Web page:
May 10–11, 2062 Mercury Transit
2062 Mercury Transit Animation
The animation shows what the 2062 Mercury Transit will approximately look like from Earth.
Where to See the Transit
Try our new interactive eclipse maps. Zoom in and search for accurate eclipse times and visualizations for any location.
Where to See the 2062 Mercury Transit
Regions seeing at least some parts of the transit: Much of Europe, Asia, Australia, North/West Africa, North America, South America, Pacific, Atlantic, Indian Ocean, Arctic, Antarctica.
Who Could See the Transit
When the 2062 Mercury Transit Happens Worldwide — Timeline
Planet transits are normally visible from all locations where the Sun is up. However, because of different viewing angles, the start and end times can vary by a few minutes. The times below are actual times (in UTC) when the transit is visible.
|Event||UTC Time||Time in Washington DC*|
|First location to see the partial transit begin||May 10 at 18:14:20||May 10 at 2:14:20 pm|
|Geocentric** partial transit begins (ingress, exterior contact)||May 10 at 18:16:26||May 10 at 2:16:26 pm|
|First location to see the full transit begin||May 10 at 18:17:56||May 10 at 2:17:56 pm|
|Geocentric** full transit begins (ingress, interior contact)||May 10 at 18:20:02||May 10 at 2:20:02 pm|
|Mercury is closest to the Sun's center||May 10 at 21:36:55||May 10 at 5:36:55 pm|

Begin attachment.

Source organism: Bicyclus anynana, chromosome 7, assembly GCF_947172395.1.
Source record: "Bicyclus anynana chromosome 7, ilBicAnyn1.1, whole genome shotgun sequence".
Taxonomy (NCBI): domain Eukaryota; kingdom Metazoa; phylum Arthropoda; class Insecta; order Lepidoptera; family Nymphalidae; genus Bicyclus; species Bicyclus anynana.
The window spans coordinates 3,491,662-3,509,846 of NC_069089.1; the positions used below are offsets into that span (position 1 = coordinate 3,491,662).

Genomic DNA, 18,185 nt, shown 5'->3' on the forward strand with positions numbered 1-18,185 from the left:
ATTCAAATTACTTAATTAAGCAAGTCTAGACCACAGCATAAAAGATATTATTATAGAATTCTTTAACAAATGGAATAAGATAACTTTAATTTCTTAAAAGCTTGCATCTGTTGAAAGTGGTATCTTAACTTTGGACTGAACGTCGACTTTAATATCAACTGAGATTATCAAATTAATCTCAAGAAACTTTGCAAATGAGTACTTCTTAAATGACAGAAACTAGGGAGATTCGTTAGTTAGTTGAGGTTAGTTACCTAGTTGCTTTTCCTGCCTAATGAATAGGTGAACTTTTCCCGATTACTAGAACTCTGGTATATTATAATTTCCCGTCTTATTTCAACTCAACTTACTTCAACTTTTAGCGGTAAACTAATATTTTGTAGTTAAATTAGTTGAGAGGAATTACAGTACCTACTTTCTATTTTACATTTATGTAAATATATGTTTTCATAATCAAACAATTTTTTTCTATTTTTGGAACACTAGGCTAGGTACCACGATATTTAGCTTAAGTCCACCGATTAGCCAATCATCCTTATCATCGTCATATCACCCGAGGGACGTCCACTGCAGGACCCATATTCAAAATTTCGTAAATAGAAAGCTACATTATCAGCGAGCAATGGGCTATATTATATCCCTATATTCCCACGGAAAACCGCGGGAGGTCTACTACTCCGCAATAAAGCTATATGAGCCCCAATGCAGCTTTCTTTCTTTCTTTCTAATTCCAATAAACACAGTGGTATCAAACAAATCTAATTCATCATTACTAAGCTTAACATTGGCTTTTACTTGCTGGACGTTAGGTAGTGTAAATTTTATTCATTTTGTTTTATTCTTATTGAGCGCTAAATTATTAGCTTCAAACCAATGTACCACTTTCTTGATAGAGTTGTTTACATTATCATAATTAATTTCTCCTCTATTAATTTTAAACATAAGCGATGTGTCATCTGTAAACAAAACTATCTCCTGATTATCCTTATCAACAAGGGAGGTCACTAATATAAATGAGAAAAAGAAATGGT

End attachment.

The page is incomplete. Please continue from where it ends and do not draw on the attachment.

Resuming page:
|Geocentric** full transit ends (egress, interior contact)||May 11 at 00:53:41||May 10 at 8:53:41 pm|
|Last location to see full transit end||May 11 at 00:55:48||May 10 at 8:55:48 pm|
|Geocentric** transit ends (egress, exterior contact)||May 11 at 00:57:17||May 10 at 8:57:17 pm|
|Last location to see partial transit end||May 11 at 00:59:24||May 10 at 8:59:24 pm|
* These local times do not refer to a specific location but indicate the beginning, peak, and end of the eclipse on a global scale, each line referring to a different location. Please note that the local times for Washington DC are meant as a guideline in case you want to view the eclipse via a live webcam. They do not mean that the eclipse is necessarily visible there. Times should be accurate to a few seconds.
** The geocentric times refer to a theoretical situation where the transit is viewed from the Earth's center. They are used to provide an approximately average time schedule for astronomical events. Because of varying perspectives, observers on the Earth's surface will experience the transit at slightly different times depending on their location.
Geocentric duration of this Mercury Transit is 6 hours, 40 minutes, 51 seconds.
Find Eclipses in Your City
Eclipses in 2062
- Mar 11, 2062 – Partial Solar Eclipse
- Mar 24–25, 2062 — Total Lunar Eclipse
- May 10–11, 2062 — Mercury Transit (this page)
- Sep 3, 2062 – Partial Solar Eclipse
- Sep 18–19, 2062 — Total Lunar Eclipse
Eclipses in 2019
- Jan 5 / Jan 6, 2019 – Partial Solar Eclipse
- Jan 20–21, 2019 — Total Lunar Eclipse
- Jul 2, 2019 – Total Solar Eclipse
- Jul 16–17, 2019 — Partial Lunar Eclipse
- Nov 11–12, 2019 — Mercury Transit
- Dec 26, 2019 – Annular Solar Eclipse
Eclipses in 2020
- Jan 10–11, 2020 — Penumbral Lunar Eclipse
- Jun 5–6, 2020 — Penumbral Lunar Eclipse
- Jun 21, 2020 – Annular Solar Eclipse
- Jul 4–5, 2020 — Penumbral Lunar Eclipse
- Nov 29–30, 2020 — Penumbral Lunar Eclipse
- Dec 14, 2020 – Total Solar Eclipse